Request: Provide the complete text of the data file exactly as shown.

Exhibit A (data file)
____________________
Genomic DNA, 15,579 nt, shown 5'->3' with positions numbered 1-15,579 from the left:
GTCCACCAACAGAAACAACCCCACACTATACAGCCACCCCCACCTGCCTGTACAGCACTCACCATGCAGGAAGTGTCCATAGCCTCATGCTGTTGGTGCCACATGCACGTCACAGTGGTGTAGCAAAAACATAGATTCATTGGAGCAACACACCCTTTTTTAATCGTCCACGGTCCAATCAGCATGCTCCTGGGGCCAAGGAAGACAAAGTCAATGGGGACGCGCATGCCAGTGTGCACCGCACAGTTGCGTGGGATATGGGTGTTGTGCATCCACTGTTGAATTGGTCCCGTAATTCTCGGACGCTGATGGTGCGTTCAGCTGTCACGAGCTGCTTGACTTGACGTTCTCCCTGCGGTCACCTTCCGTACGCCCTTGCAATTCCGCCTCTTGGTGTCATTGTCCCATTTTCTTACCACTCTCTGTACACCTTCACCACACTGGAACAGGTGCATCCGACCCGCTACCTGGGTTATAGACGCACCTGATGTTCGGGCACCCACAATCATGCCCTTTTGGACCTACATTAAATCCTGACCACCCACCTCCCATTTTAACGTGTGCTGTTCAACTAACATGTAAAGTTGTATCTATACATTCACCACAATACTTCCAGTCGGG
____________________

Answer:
Genomic DNA, 15,579 nt, shown 5'->3' with positions numbered 1-15,579 from the left:
GTCCACCAACAGAAACAACCCCACACTATACAGCCACCCCCACCTGCCTGTACAGCACTCACCATGCAGGAAGTGTCCATAGCCTCATGCTGTTGGTGCCACATGCACGTCACAGTGGTGTAGCAAAAACATAGATTCATTGGAGCAACACACCCTTTTTTAATCGTCCACGGTCCAATCAGCATGCTCCTGGGGCCAAGGAAGACAAAGTCAATGGGGACGCGCATGCCAGTGTGCACCGCACAGTTGCGTGGGATATGGGTGTTGTGCATCCACTGTTGAATTGGTCCCGTAATTCTCGGACGCTGATGGTGCGTTCAGCTGTCACGAGCTGCTTGACTTGACGTTCTCCCTGCGGTCACCTTCCGTACGCCCTTGCAATTCCGCCTCTTGGTGTCATTGTCCCATTTTCTTACCACTCTCTGTACACCTTCACCACACTGGAACAGGTGCATCCGACCCGCTACCTGGGTTATAGACGCACCTGATGTTCGGGCACCCACAATCATGCCCTTTTGGACCTACATTAAATCCTGACCACCCACCTCCCATTTTAACGTGTGCTGTTCAACTAACATGTAAAGTTGTATCTATACATTCACCACAATACTTCCAGTCGGG